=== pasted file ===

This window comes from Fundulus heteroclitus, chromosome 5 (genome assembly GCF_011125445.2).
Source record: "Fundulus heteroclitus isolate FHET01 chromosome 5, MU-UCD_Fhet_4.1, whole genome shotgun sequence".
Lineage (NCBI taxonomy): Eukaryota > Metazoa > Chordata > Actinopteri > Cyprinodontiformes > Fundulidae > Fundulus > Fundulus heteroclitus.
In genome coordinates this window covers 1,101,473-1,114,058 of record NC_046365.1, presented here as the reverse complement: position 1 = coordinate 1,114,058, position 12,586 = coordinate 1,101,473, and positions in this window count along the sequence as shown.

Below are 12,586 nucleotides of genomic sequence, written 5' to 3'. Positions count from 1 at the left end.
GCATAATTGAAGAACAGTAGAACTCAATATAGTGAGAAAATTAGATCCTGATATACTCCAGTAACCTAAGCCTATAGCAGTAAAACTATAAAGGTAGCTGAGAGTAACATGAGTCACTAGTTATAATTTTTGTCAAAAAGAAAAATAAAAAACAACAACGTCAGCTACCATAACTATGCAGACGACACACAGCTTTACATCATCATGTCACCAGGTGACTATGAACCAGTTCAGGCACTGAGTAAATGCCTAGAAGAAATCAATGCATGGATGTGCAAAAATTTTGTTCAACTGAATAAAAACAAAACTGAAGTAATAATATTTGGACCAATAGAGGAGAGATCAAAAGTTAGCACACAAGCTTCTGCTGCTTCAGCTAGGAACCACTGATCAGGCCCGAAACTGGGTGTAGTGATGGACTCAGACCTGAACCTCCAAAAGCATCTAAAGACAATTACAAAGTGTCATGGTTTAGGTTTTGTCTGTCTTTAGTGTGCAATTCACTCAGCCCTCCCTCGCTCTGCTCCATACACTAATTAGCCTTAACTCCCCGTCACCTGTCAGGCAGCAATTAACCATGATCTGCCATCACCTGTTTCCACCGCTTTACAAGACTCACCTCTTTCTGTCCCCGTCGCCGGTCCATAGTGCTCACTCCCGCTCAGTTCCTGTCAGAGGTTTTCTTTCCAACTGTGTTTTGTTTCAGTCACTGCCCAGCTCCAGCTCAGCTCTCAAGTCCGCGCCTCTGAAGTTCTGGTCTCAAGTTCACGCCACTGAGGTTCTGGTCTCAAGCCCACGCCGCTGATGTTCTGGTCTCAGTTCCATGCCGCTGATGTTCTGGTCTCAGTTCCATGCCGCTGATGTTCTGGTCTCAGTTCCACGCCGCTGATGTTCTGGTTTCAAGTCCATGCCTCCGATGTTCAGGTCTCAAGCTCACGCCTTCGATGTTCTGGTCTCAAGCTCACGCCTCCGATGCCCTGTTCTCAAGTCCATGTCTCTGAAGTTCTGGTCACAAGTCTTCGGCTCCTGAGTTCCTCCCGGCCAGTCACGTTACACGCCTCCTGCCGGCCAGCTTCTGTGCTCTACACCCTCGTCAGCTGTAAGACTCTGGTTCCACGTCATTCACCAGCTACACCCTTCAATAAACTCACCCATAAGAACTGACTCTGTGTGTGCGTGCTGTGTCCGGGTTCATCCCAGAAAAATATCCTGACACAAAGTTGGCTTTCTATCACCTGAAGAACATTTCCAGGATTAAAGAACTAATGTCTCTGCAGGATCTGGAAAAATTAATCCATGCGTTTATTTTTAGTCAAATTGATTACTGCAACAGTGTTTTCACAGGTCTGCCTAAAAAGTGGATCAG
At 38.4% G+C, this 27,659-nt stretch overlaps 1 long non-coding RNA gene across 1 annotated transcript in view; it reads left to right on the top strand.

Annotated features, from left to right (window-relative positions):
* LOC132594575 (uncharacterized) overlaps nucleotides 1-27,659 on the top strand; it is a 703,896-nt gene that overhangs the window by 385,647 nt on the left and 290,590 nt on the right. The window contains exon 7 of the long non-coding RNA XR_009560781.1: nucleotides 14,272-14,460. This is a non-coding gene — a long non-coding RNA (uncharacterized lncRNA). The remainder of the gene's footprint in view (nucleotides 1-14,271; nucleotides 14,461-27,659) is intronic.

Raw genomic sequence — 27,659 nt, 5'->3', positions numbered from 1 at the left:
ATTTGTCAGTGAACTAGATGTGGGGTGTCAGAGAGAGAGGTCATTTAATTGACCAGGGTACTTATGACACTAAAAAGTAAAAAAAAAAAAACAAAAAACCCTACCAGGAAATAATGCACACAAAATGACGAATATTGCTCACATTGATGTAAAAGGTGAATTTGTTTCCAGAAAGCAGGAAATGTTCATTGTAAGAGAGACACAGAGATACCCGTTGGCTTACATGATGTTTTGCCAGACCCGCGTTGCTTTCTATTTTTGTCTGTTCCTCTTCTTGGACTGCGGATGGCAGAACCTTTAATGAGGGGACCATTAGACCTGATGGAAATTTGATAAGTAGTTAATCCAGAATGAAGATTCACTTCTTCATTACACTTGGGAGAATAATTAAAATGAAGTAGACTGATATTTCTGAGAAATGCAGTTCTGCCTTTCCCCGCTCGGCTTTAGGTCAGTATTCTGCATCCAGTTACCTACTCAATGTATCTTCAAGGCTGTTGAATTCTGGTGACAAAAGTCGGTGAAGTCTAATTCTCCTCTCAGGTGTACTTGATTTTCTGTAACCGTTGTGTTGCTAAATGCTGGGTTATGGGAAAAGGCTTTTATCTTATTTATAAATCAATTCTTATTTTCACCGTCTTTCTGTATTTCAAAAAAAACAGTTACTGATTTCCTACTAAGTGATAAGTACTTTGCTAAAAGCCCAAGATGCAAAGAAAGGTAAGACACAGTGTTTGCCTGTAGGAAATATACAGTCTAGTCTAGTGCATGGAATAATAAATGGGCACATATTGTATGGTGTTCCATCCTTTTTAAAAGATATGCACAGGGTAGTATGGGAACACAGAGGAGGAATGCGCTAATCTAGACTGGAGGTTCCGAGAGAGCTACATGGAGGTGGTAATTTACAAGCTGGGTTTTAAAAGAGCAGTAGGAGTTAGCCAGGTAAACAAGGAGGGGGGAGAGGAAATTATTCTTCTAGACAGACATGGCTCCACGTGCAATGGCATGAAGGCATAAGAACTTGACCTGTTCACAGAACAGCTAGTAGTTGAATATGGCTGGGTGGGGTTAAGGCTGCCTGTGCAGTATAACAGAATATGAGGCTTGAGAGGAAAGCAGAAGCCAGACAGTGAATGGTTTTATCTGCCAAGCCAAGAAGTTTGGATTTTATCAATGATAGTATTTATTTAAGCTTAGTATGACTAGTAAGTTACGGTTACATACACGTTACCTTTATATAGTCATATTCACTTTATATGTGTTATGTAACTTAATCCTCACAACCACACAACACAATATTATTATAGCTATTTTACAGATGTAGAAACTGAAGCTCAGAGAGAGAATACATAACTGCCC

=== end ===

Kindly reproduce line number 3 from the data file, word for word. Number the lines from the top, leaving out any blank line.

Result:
Lineage (NCBI taxonomy): Eukaryota > Metazoa > Chordata > Actinopteri > Cyprinodontiformes > Fundulidae > Fundulus > Fundulus heteroclitus.